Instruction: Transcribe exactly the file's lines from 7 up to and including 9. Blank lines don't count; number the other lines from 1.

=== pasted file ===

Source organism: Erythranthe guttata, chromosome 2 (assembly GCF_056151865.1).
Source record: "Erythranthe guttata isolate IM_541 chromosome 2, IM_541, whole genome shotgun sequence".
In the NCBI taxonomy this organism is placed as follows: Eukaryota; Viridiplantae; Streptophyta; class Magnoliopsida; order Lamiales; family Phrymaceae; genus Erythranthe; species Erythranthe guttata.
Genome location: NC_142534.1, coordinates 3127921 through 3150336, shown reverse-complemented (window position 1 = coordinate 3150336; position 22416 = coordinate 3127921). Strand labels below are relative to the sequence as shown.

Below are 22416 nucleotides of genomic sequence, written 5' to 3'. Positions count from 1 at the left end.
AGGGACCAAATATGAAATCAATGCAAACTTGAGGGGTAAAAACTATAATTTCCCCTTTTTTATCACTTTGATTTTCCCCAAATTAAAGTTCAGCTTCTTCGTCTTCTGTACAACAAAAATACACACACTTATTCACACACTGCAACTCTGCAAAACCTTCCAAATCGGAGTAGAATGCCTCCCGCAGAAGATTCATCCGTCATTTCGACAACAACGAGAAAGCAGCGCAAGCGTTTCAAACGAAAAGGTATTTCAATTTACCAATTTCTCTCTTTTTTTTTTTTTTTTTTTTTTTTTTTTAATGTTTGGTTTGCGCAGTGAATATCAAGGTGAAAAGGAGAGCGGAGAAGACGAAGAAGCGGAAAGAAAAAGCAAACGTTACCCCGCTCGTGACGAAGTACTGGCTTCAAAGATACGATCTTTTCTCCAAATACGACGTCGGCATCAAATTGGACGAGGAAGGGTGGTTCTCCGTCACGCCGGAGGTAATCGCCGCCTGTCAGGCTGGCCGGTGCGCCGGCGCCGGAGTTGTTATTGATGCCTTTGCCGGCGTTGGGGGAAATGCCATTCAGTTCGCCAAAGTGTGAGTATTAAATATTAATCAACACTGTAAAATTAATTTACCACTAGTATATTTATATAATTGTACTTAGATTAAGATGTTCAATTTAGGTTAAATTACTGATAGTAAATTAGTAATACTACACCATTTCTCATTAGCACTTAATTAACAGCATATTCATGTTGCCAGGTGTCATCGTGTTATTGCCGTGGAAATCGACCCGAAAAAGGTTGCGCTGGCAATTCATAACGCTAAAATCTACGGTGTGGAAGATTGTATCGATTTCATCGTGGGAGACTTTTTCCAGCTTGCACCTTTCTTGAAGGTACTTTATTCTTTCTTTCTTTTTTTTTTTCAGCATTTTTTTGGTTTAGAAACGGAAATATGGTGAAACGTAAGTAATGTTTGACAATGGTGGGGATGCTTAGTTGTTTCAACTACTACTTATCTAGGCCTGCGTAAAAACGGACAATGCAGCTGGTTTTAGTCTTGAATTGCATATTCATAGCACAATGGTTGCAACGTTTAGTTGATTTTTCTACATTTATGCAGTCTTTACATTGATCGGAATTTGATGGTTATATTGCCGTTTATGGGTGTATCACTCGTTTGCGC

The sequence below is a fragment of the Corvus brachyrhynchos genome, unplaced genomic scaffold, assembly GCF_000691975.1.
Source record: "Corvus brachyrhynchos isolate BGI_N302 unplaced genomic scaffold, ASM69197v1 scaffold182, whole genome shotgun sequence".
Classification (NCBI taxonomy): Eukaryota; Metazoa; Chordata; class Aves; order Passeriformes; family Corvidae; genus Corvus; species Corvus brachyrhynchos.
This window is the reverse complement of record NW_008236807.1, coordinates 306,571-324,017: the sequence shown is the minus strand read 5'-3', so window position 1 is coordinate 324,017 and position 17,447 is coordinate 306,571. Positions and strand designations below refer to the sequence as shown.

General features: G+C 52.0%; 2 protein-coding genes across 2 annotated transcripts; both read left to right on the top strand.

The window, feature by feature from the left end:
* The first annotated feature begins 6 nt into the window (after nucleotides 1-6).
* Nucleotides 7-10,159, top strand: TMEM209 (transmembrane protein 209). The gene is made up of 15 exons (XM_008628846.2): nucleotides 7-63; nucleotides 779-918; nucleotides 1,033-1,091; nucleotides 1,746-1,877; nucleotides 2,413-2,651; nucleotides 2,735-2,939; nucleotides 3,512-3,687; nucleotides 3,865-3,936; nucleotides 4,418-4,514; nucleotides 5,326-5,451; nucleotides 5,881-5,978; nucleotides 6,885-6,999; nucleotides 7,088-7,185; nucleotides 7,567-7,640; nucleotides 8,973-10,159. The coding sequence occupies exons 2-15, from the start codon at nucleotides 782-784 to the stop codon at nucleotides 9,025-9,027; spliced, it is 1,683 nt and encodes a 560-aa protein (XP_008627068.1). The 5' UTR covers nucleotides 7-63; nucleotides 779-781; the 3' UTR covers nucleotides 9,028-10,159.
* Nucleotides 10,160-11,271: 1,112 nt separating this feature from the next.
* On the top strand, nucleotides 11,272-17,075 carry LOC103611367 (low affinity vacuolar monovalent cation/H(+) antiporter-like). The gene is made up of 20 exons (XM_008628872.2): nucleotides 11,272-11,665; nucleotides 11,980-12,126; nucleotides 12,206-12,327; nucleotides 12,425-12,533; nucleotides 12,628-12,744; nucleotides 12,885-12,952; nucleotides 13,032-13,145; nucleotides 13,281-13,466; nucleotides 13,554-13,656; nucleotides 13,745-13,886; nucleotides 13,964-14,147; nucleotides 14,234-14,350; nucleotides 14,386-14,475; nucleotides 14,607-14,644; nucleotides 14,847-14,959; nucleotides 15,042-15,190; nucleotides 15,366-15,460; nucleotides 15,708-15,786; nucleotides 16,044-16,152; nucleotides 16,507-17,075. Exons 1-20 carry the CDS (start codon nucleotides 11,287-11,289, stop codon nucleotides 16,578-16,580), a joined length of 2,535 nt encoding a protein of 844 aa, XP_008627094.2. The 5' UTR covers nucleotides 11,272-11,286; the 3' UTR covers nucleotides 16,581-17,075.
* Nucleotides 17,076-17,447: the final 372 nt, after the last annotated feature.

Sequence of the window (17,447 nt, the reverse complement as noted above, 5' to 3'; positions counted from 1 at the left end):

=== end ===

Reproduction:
The sequence below is a fragment of the Corvus brachyrhynchos genome, unplaced genomic scaffold, assembly GCF_000691975.1.
Source record: "Corvus brachyrhynchos isolate BGI_N302 unplaced genomic scaffold, ASM69197v1 scaffold182, whole genome shotgun sequence".
Classification (NCBI taxonomy): Eukaryota; Metazoa; Chordata; class Aves; order Passeriformes; family Corvidae; genus Corvus; species Corvus brachyrhynchos.